Language Selection

English French German Italian Portuguese Spanish

Hardware

Open Hardware

Filed under
Hardware
OSS
  • Open-Source Farming Machine Plants And Waters Seeds

    While it is nice to have access to produce that is not in season, the unseen use of pesticides and other harmful additives is a difficult problem to avoid.

  • California dreaming: DIY, open-source SoCs with RISC-V

    With its customizable, open-source SoCs built on the free and open RISC-V instruction set architecture, SiFive, a San Francisco start-up, is poised to reverse the industry’s rising licensing, design and implementation costs.

    With on the one hand Moore’s Law ended or approaching the end and on the other, vast investments required for to develop a modern, high-performance chip, it looks impossible for smaller system designers to join the traditional economic model of chip building. However, the body of software and tools available from the open-source community under the guidance of the RISC-V Foundation, can substantially cut the cost of developing custom silicon. System designers can use the SiFive Freedom platforms to focus on their own differentiated processor without having the overhead of developing a modern SoC, fabric or software infrastructur

  • Lawn Da Vinci Open Source RC Lawnmower (video)

    If you find the prices of the current range of robotic lawnmowers just a little too high for your budget, you might be interested in a new open source remote control lawnmower which has been created called the Lawn Da Vinci.

    Okay so it’s not completely autonomous but you can still add a little extra fun to those lawn mowing days, with the addition of a little remote control to the humble petrol powered lawnmower.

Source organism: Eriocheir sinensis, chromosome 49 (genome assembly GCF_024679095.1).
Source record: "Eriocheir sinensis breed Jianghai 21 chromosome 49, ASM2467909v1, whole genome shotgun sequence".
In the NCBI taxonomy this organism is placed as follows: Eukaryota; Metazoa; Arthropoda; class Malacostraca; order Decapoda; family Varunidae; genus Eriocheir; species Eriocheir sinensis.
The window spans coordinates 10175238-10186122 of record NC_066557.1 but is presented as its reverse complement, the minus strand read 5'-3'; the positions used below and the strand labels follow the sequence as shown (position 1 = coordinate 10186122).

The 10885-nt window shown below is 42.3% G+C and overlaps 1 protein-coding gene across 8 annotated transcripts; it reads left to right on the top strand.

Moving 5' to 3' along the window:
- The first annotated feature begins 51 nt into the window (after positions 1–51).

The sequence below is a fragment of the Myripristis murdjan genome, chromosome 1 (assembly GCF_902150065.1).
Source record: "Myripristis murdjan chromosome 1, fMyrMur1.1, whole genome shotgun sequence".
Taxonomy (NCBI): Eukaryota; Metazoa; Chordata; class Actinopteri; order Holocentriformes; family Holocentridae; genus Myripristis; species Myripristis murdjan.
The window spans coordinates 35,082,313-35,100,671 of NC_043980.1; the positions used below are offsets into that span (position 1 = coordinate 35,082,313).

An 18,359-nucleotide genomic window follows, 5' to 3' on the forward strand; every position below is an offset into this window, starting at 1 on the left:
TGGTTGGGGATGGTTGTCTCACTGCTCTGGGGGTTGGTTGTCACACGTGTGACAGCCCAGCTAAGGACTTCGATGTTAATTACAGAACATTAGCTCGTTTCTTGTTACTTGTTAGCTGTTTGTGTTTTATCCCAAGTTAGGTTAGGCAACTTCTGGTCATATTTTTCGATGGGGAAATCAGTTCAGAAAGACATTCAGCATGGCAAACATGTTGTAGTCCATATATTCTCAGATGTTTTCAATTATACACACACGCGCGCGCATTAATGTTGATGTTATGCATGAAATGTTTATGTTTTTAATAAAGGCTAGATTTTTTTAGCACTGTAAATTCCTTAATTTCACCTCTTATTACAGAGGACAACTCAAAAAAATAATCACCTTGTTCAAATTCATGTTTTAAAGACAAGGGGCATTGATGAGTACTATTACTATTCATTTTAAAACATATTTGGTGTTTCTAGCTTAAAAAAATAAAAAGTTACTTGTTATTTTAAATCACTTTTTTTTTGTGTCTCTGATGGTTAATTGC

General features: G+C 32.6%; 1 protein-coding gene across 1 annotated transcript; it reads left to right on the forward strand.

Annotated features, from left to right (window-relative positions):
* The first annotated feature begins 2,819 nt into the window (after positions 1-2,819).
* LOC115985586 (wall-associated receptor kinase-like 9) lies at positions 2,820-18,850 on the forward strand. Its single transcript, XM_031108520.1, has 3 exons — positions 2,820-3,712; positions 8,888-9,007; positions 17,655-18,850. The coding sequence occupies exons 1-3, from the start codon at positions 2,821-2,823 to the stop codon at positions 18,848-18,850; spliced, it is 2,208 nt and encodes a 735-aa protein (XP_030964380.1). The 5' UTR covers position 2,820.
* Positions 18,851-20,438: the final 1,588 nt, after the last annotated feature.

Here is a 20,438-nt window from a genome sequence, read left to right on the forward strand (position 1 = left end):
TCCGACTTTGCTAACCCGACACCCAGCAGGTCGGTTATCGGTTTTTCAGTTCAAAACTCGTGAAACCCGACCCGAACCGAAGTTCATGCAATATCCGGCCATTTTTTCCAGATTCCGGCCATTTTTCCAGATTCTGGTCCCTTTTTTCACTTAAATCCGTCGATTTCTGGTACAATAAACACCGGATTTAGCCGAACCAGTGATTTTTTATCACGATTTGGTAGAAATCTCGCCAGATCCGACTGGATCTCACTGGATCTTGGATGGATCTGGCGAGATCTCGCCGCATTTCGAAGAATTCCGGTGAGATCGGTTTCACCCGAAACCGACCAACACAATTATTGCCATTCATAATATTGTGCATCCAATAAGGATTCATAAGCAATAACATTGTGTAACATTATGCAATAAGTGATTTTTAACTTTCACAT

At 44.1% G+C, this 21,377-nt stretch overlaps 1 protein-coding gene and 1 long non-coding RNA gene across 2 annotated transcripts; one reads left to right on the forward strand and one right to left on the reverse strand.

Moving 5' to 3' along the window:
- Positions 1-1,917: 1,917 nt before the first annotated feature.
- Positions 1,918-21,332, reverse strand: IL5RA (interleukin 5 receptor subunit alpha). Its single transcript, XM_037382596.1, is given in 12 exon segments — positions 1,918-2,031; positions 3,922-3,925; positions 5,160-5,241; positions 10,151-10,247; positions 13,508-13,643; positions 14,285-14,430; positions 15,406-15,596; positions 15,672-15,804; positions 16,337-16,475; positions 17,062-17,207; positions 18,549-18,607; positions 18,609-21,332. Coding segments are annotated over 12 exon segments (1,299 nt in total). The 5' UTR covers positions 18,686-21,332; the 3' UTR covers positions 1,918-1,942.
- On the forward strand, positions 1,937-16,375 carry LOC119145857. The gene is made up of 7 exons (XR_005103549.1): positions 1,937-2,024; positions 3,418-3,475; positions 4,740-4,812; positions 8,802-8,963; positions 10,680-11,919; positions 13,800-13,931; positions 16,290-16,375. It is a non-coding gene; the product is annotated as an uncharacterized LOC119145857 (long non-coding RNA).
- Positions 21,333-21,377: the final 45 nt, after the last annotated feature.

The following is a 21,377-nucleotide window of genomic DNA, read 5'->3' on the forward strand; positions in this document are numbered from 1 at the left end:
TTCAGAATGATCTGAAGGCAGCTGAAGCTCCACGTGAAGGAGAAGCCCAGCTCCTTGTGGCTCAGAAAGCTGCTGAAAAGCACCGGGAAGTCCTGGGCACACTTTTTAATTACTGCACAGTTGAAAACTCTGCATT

• A open source toolkit for building your own home

    The evidence is overwhelming that large scale collaboration leads to superior technology. FOSS showed us the way and now free and open source hardware is rapidly gaining traction. There is a growing list of open source hardware projects, which are bringing millions (billion?) of dollars of value to the world. Now a new initiative from the Open Building Institute (OBI) is adding "house" to the list of killer open hardware apps.

  • Open Source Hardware: What It Means and Why It Matters

    You've heard of open source software. But what about open source hardware? Here's an overview of what open source hardware is, what the challenges are and why open hardware is poised to grow in importance as the Internet of Things (IoT) continues to boom.

Linux Devices

Filed under
Linux
Hardware
  • Smaller & Faster than Raspberry Pi Zero: Meet NanoPi NEO ARM Linux Development Board

    Raspberry Pi Zero has two noticeable attributes compared to other Raspberry Pi boards: it’s smaller and it’s cheaper. FriendlyARM has now designed another model for their NanoPi family, that about 12% smaller, although not quite as thin at all due to its Ethernet jack and USB connector, and much faster than Raspberry Pi Zero, with NanoPi NEO board powered by Allwinner H3 quad core processor.

  • Notes from the fourth RISC-V workshop

    Many of the lowRISC team (Robert Mullins, Wei Song, and Alex Bradbury) have been in Boston this week for the fourth RISC-V workshop. By any measure, this has been a massive success with over 250 attendees representing 63 companies and 42 Universities. Wei presented our most recent work on integrating trace debug, which you’ll soon be able to read much more about here (it’s worth signing up to our announcement list if you want to be informed of each of our releases).